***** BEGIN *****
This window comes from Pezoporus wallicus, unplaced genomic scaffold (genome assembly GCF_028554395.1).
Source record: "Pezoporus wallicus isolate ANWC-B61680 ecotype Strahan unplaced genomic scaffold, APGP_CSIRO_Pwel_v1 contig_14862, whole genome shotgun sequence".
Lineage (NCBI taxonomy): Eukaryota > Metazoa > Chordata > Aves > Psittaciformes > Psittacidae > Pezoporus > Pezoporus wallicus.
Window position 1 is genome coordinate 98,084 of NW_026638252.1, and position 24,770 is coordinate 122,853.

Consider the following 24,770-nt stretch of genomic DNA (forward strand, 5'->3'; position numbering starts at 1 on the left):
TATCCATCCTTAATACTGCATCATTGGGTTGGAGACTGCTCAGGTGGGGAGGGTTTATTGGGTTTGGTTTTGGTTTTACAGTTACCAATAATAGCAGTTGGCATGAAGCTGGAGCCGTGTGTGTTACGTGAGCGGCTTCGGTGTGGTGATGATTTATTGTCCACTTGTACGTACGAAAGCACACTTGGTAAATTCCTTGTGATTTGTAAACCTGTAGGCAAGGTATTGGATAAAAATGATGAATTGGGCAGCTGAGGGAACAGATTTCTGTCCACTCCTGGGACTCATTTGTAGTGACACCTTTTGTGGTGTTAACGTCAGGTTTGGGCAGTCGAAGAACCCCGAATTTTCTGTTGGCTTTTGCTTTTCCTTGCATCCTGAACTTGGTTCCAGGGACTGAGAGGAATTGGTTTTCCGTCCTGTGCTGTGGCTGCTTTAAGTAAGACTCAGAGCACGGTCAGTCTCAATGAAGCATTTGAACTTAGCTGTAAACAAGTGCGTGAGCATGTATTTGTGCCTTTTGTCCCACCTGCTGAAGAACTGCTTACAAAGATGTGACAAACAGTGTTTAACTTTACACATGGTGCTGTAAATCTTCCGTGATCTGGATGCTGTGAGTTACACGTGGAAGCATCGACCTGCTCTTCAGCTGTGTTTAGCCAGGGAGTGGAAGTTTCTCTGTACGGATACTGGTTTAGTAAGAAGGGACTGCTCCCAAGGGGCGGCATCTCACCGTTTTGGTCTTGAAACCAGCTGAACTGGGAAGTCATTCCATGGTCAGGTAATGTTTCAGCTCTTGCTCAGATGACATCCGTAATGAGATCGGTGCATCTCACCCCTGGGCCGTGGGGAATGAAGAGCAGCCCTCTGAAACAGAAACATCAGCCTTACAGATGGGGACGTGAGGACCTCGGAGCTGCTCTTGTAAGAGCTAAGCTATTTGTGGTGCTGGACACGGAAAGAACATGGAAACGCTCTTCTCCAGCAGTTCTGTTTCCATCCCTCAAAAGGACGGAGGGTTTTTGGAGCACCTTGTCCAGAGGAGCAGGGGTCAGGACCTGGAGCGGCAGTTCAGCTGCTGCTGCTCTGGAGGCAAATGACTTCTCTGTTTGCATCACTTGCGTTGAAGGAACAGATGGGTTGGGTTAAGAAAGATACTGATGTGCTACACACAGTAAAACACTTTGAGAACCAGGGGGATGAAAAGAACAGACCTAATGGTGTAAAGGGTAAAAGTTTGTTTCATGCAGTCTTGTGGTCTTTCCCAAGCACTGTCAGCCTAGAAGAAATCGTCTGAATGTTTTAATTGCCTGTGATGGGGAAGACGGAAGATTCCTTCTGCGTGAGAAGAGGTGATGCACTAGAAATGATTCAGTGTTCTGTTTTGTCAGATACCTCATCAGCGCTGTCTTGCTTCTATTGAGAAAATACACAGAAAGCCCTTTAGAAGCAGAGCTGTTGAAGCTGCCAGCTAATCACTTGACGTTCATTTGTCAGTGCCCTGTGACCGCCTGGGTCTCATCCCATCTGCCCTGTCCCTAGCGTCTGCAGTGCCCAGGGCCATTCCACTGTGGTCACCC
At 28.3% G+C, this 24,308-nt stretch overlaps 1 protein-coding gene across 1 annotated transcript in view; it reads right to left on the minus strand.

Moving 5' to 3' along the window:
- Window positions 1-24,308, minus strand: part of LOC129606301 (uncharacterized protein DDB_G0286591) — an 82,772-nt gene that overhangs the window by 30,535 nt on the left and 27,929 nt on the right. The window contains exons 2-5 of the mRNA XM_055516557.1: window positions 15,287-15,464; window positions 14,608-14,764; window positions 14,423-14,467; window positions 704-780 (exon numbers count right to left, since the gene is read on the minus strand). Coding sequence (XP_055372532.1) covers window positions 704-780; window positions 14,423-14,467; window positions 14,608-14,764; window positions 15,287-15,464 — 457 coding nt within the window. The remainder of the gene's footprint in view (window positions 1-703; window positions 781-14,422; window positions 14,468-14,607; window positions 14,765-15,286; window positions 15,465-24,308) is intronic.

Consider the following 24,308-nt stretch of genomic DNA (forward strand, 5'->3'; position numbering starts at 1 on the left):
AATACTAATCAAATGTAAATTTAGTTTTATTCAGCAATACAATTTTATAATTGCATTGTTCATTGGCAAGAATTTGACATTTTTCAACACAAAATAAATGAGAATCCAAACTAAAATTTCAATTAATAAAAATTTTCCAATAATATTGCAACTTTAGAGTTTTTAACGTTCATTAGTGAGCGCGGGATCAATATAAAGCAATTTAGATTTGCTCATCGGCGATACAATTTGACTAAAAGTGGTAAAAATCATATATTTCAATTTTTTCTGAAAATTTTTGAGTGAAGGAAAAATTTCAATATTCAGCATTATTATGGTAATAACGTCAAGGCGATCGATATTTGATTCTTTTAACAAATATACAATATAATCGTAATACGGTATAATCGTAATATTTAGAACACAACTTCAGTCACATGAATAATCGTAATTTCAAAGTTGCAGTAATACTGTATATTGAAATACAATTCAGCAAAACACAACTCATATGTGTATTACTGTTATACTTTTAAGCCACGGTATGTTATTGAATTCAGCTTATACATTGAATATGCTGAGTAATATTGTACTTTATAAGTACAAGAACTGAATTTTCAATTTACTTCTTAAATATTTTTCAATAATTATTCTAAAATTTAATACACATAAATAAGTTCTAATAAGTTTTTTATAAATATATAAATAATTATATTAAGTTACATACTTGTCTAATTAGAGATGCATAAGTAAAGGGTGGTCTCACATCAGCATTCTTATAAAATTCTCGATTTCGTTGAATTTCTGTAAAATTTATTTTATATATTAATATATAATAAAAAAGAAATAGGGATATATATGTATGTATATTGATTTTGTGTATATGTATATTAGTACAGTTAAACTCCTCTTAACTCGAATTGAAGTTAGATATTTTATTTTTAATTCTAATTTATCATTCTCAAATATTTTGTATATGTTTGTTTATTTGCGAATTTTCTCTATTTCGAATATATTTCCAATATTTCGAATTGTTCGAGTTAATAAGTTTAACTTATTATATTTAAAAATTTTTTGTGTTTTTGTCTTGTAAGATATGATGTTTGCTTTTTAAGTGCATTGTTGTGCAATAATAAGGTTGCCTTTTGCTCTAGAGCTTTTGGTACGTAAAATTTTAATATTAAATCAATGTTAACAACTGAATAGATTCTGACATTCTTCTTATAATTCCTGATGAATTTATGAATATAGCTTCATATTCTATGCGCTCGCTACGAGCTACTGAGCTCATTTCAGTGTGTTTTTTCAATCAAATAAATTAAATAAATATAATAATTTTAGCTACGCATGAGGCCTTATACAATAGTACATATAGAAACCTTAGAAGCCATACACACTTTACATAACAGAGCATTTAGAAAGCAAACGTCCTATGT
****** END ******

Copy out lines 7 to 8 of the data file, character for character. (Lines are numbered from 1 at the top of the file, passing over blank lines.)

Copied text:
At 28.3% G+C, this 24,308-nt stretch overlaps 1 protein-coding gene across 1 annotated transcript in view; it reads right to left on the minus strand.

Moving 5' to 3' along the window: